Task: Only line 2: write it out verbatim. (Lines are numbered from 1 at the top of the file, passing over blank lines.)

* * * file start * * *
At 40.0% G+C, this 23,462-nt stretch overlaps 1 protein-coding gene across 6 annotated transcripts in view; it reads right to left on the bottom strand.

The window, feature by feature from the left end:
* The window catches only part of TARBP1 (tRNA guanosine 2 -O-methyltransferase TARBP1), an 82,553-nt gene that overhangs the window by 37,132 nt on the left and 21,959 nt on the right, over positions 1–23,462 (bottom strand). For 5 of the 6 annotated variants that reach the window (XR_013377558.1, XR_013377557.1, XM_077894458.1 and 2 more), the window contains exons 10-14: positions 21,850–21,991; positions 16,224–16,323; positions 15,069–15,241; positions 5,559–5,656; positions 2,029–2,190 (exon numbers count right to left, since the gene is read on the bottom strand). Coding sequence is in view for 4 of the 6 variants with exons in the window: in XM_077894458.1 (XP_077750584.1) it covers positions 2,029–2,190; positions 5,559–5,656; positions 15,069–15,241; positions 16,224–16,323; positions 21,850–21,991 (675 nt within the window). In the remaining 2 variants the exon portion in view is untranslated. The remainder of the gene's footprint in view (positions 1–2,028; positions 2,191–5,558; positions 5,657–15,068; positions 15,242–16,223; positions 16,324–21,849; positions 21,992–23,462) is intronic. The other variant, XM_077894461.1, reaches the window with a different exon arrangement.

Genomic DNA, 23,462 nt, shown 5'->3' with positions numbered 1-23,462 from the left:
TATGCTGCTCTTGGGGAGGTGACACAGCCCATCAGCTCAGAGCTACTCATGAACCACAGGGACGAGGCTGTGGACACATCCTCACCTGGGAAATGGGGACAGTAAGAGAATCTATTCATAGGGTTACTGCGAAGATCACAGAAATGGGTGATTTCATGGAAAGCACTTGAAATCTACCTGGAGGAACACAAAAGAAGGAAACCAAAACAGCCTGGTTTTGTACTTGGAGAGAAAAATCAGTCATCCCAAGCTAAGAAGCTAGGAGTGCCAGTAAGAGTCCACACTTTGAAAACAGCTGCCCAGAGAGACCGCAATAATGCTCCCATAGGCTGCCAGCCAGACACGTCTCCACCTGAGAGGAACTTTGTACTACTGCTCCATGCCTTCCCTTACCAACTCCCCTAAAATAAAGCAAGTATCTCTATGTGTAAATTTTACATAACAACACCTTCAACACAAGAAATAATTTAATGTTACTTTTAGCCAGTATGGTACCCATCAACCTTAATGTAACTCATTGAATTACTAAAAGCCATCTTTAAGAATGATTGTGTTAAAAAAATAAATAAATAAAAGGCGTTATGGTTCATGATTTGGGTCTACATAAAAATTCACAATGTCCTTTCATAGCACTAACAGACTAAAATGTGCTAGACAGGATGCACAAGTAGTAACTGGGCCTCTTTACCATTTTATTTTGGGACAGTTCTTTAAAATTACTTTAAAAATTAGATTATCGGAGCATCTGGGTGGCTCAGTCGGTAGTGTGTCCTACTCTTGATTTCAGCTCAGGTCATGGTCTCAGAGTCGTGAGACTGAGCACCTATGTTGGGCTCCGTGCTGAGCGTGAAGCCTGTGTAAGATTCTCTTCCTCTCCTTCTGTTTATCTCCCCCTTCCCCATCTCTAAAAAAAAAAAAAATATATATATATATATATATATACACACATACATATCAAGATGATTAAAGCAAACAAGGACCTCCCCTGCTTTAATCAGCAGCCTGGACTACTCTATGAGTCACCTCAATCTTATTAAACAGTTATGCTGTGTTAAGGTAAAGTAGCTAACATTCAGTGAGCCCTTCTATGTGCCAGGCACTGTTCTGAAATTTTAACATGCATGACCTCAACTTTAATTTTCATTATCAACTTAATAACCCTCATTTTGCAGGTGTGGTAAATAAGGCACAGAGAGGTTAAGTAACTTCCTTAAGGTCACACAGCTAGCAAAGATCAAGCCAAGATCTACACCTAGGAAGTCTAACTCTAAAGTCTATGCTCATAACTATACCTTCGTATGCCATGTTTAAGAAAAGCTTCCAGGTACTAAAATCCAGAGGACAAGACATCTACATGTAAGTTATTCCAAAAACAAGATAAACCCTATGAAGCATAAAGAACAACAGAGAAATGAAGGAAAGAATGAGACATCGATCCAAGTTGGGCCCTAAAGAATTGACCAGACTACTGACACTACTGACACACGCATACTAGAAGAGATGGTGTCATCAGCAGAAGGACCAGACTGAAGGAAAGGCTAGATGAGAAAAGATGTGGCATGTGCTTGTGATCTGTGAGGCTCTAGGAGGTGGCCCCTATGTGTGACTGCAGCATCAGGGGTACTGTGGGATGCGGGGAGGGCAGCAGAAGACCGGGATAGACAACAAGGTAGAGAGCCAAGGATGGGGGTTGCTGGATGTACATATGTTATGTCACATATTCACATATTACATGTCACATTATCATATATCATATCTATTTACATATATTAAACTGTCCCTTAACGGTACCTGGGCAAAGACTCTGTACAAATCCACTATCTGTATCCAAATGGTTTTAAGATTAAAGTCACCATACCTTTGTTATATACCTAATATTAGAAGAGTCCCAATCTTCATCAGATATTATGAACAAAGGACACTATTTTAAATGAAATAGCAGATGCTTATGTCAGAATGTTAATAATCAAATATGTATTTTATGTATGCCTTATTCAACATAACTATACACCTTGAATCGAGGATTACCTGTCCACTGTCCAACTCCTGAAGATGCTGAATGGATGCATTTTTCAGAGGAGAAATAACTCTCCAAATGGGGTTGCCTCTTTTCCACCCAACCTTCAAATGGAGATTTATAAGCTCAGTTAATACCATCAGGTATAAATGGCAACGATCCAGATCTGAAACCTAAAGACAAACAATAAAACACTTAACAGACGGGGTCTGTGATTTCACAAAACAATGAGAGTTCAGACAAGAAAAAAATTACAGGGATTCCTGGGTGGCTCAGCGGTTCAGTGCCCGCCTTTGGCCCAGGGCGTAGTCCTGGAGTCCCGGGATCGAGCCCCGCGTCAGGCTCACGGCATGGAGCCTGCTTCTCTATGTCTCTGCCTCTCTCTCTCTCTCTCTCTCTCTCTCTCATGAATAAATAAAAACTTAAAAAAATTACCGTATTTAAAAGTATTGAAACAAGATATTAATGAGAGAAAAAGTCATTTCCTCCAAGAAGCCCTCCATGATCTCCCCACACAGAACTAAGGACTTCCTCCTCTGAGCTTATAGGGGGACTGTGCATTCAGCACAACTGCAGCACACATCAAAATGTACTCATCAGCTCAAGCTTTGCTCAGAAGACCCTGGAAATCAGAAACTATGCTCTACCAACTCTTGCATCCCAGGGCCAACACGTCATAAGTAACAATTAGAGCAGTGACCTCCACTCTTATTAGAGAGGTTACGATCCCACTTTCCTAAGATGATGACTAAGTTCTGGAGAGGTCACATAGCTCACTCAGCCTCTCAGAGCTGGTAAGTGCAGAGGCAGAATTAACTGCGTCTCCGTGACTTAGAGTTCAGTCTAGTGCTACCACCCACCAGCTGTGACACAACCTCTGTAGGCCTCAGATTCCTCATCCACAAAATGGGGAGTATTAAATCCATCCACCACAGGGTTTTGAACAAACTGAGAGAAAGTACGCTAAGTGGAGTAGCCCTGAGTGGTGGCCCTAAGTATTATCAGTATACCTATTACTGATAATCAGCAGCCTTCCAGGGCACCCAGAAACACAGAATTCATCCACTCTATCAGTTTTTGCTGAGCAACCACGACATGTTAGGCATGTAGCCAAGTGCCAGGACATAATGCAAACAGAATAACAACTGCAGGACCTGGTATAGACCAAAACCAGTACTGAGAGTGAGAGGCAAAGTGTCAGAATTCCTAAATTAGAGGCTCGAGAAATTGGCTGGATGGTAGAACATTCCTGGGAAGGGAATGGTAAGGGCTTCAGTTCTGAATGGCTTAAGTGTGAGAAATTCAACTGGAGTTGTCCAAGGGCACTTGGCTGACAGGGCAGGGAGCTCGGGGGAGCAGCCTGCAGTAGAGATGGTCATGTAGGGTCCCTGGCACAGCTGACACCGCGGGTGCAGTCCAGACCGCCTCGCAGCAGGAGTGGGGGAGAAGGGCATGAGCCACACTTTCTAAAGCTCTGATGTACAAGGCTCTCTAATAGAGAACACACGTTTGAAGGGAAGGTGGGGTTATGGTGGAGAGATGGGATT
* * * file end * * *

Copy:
The window, feature by feature from the left end: